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Rapid JAD Requirements Uncategorized

Fllng n Th Blnks

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Fill In the Blank

By Erik Jul

If you read the title, you probably already have a sense of the topic: Filling In The Blanks.

How did you know that? In response to visual stimuli (the title), your brain did you a favor by filling in the missing letters (the vowels, in this case) in order to make sense of what you were seeing.

Take a minute to thank your brain…

…for making it easy to read an incomplete string of letters, form words, and make meaning. And for the billions of other times just today that your brain has taken much more complex and equally incomplete sensory data and rendered for you a version of the world that makes sense. Mostly.

At least, to it.

Neuro- and cognitive scientists refer to a principle of closure:

“The mind’s tendency to see complete figures or forms even if a picture is incomplete, partially hidden by other objects, or if part of the information needed to make a complete picture in our minds is missing”

Take another minute to thank your brain. It’s doing the best it can, and it certainly hopes that you appreciate it.

You see, the brain practically lives just to make sense of things, and it loves doing so in the most efficient way possible. Which often means using limited data to predict the reality that the data represent. In fact, as soon as the brain has a “good fit,” having matched sensory input against a memory bank of possibilities, it serves up it’s best offering.

Now, better take another minute to be concerned about what your brain is telling you.

And, if you are a business or requirements analyst, take a long minute to ponder the thousands of times you and others, in perfectly well-managed joint application development sessions, have thought that you understood the customer’s need based on your acceptance of the meaning that your brain provided based on limited information.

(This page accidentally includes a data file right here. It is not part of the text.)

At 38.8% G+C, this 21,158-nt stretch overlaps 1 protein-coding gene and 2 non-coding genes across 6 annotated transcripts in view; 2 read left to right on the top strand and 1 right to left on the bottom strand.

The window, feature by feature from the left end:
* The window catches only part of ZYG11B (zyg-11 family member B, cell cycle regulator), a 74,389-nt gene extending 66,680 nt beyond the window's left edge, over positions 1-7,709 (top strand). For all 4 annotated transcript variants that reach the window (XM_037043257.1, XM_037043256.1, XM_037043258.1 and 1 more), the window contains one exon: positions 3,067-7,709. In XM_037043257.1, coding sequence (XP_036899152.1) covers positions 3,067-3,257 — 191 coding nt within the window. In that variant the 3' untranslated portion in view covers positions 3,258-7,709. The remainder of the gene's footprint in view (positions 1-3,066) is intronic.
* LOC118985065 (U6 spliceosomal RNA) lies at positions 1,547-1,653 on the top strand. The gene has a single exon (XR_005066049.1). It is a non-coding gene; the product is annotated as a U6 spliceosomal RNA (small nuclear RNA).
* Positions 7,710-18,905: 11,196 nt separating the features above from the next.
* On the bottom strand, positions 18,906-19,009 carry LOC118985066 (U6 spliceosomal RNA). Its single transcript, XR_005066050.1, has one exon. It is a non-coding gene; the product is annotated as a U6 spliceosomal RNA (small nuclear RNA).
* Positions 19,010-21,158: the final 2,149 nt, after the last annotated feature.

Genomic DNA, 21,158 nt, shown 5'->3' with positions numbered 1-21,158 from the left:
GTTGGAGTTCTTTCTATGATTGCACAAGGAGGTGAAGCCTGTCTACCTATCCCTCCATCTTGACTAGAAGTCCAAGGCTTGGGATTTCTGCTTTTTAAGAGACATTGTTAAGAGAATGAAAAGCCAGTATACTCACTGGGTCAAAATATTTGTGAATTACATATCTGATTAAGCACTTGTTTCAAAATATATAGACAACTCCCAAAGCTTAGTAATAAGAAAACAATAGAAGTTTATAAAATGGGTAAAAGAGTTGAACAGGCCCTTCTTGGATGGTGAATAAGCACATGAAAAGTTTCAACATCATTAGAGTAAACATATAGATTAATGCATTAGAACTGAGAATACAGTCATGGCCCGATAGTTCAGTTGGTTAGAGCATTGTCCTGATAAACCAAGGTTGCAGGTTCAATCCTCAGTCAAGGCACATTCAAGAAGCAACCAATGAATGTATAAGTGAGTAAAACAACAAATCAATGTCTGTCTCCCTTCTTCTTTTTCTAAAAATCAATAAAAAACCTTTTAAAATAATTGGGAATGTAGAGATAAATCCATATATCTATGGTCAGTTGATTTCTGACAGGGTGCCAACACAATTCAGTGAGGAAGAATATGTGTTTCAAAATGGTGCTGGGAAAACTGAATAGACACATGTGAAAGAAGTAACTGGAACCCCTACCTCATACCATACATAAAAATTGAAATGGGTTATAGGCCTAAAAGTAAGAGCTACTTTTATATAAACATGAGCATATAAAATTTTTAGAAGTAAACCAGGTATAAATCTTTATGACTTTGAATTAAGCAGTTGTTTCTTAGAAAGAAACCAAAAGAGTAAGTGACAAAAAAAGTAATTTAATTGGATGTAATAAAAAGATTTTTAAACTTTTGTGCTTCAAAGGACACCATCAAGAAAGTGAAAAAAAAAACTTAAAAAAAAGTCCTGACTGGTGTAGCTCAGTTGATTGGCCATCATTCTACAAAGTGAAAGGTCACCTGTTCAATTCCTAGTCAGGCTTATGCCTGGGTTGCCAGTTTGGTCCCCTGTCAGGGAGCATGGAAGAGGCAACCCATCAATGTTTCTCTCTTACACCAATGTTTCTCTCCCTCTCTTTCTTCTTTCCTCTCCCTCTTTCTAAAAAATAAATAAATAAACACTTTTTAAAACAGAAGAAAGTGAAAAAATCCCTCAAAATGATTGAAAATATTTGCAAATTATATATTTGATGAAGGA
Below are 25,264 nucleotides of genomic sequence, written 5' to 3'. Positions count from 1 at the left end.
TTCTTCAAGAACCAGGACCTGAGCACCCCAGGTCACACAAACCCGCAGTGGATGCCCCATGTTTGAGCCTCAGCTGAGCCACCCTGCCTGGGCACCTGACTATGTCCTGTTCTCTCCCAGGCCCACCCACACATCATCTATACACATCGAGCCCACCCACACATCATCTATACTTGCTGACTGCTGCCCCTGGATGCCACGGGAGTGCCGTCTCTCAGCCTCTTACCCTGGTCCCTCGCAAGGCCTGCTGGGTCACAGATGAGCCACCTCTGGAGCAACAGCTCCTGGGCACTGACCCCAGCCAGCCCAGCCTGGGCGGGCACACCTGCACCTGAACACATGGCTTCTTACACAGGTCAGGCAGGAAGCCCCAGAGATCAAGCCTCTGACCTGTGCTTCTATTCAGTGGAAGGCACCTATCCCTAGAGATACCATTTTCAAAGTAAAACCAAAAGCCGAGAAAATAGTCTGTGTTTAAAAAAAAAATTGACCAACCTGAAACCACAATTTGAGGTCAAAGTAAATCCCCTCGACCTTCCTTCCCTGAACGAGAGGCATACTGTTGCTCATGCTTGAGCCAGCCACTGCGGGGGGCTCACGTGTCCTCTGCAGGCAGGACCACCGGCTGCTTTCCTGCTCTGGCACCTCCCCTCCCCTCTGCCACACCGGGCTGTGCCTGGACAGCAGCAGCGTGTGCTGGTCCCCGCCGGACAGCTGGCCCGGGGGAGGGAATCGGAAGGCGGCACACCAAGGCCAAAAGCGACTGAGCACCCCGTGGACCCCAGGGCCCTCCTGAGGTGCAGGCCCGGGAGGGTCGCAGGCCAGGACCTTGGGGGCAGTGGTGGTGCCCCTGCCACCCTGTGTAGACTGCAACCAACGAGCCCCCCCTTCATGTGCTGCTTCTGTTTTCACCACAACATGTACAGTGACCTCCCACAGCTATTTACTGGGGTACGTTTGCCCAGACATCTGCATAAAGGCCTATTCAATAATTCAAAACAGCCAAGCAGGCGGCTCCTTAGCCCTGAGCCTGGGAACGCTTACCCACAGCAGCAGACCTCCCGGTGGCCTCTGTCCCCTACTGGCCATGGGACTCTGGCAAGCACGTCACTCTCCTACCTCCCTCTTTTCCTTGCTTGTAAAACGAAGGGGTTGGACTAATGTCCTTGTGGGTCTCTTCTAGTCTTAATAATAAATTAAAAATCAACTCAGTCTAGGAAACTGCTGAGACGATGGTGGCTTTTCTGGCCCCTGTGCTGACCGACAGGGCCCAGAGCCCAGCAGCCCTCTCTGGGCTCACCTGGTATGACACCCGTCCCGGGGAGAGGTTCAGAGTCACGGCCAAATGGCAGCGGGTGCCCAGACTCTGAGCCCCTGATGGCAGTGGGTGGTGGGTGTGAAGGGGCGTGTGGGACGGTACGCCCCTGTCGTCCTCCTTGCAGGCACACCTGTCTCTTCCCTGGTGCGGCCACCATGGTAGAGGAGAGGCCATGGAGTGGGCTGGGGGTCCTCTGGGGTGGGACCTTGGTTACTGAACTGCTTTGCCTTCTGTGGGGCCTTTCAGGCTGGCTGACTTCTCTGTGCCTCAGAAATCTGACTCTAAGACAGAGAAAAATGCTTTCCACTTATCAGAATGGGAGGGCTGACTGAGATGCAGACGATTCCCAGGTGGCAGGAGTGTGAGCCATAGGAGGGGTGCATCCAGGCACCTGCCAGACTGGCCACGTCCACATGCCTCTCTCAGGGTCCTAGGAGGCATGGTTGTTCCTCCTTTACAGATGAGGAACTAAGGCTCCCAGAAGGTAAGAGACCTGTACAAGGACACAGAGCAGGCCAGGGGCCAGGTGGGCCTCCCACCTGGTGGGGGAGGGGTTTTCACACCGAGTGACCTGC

And if you are now taking a minute to wonder, “How can we decrease the chance that we are accepting in our requirements workshops as “true and complete” what our brain is providing based on incomplete information? I would completely understand.

And I would recommend practicing the Rapid JAD principles.

Now, scientifically approved.

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Categories
Requirements Software Development

The End Goal – Removing Ambiguity in Requirements

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Clarity

When you are done reading this post the importance of knowing the end goal will have been communicated:

• Definition of Done
• Acceptance Criteria
• What does success look like?
• What happens?
• What gets completed?
• What is the result?
• The end goal

These bullets all represent one concept. As a systems developer, I want to know up front what is expected of the system when I am done developing what was requested. What am I to deliver?

I can read what a requirement states, but do I understand what is to be accomplished by the requirement? What is the purpose? The goal? The reason this requirement lives?

This is a critical piece that is often missed when requirements for system development are captured. Without this piece it is difficult to measure success. Let’s look at an example.

User Story
As a Customer I want to follow “issues” of interest as a priority so that I can focus on important issues as a priority.

This User Story is clearly written. I can read it. I understand all of the words. Yet, this is still vague. How should this be developed? What is result? What happens? It would be nice to have an answer to these questions from the person who wrote this User Story. Something such as the Acceptance Criteria, which when met, the person who wrote the User Story could say, “Hey it is working. It did what I was wanting.”

Something such as the following takes only a minute to capture, but adds a wealth of clarity to the User Story

Acceptance Criteria
I can hit a “button” and that issue automatically goes to the top of my view queue.

Without the clarity of the end goal, the Acceptance Criteria, development could go in any number of directions. By adding Acceptance Criteria, to User Stories or Requirements, the desire of the person who wrote the user story is clarified and it provides a measurement for the completeness or success of the delivered product.